The common assumption is that conservatives will have an outside money advantage in the presidential election, thanks to massive spending by pro-Romney super PACs. This wisdom is on display in the New York Times today, which wonders whether Democrats will be able to “catch up in the super PAC game”:
“They’re spending ridiculous amounts of money on the other side,” [potential donor] Amber Mostyn said. “All the crazy commercials they’re going to put up — how do you combat that?”
Burton was ready for this question. “You don’t do it dollar for dollar,” he said. He whipped out his iPad and showed the Mostyns a few slides from his PowerPoint presentation. The slides included polling data indicating voters’ lack of familiarity with Romney’s business record at the private-equity firm Bain Capital, as well as financial figures from the 2010 midterm election showing how well-spent donations could help a Democrat prevail over a better-financed Republican opponent.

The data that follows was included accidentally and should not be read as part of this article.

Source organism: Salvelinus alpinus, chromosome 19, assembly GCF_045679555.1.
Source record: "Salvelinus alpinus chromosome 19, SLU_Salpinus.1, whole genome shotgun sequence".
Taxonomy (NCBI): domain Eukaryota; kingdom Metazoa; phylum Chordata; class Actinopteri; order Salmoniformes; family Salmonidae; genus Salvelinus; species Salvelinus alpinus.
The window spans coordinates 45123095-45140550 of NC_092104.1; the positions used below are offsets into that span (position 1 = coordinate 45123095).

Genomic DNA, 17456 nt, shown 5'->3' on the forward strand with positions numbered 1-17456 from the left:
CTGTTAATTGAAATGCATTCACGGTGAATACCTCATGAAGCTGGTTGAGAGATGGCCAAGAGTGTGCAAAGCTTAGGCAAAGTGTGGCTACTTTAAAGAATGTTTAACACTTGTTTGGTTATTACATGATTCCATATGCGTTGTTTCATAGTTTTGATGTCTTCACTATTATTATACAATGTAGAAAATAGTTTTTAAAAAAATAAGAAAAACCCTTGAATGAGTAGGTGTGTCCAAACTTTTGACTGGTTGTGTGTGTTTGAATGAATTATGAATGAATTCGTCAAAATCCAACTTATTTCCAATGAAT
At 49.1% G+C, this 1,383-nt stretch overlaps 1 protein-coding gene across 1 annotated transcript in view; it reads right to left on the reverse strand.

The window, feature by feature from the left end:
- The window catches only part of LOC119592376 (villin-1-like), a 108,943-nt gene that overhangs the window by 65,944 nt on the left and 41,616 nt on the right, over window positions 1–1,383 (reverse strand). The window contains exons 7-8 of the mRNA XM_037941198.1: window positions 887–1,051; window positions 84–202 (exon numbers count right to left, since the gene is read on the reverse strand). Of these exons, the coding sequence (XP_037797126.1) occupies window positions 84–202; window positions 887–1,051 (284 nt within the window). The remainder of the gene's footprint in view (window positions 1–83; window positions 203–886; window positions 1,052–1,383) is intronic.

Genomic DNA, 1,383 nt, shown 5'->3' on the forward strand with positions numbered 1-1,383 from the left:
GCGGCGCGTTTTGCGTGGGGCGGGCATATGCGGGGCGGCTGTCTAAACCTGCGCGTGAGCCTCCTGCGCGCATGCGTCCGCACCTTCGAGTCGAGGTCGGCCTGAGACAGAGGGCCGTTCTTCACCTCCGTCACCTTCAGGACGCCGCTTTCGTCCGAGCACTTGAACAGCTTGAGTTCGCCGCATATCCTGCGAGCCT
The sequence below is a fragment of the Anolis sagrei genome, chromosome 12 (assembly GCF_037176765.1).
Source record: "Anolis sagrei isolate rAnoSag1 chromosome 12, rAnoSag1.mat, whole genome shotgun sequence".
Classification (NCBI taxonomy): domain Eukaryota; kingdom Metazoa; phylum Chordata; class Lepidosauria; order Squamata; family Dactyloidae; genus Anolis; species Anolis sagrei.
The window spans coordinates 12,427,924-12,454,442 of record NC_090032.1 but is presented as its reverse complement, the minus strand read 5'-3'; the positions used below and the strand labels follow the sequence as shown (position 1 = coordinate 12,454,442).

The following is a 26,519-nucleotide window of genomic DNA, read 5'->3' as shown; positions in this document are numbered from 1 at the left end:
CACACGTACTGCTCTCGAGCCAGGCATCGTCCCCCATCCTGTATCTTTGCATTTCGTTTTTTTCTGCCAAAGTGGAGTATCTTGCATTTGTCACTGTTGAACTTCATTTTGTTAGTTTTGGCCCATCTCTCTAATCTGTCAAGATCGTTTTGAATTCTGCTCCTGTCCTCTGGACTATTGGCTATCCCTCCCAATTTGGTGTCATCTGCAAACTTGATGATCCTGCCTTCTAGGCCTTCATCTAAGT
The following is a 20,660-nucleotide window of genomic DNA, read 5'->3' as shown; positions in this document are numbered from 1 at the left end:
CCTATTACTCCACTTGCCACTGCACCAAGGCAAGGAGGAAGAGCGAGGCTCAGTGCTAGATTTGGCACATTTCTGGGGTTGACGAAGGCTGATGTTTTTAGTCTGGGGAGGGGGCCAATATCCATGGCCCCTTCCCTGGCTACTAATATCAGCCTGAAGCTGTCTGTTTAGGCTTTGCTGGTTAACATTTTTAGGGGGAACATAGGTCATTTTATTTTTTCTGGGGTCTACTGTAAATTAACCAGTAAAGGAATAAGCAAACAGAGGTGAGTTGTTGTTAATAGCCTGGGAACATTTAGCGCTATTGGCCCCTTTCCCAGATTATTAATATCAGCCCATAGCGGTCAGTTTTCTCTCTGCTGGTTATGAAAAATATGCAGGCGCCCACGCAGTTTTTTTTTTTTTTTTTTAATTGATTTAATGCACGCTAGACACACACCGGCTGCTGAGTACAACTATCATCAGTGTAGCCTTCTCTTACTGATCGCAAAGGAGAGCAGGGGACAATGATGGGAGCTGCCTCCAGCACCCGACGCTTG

But NRO’s Jim Geraghty reports that as of right now, it’s the pro-Romney super PACs that have to catch up with the opposition. He crunched the Federal Election Commission data from January 2011 through this week and found a major discrepancy in spending:
According to Federal Election Commission data filed from January 2011 through July 3, super PACs and all groups making “independent expenditures” in the political arena have spent $35.3 million in opposition to Romney, and only $9 million in opposition to Obama. Rove’s American Crossroads, for example, has spent $3.1 million this cycle. But only $158,126.17 of that has been spent in efforts opposing President Obama, and a separate $7,500 has been spent on Web ads supporting Mitt Romney. For perspective, the group spent $358,202.98 in mid-June in just one expenditure on “TV/Media Purchases” opposing Democratic Senate candidate Tim Kaine in Virginia, and then spent the same sum a week later in the same race.
There’s still plenty of time until the election, and the political spending will pick up as it gets closer. Republicans also had the disadvantage of a competitive primary, giving conservative groups a smaller window of time so far to focus on general election messaging. But Jim’s findings certainly blow apart the narrative that pro-Obama groups are lagging far behind when it comes to super PAC spending. Interesting that the mainstream media hasn’t picked up on that yet, no?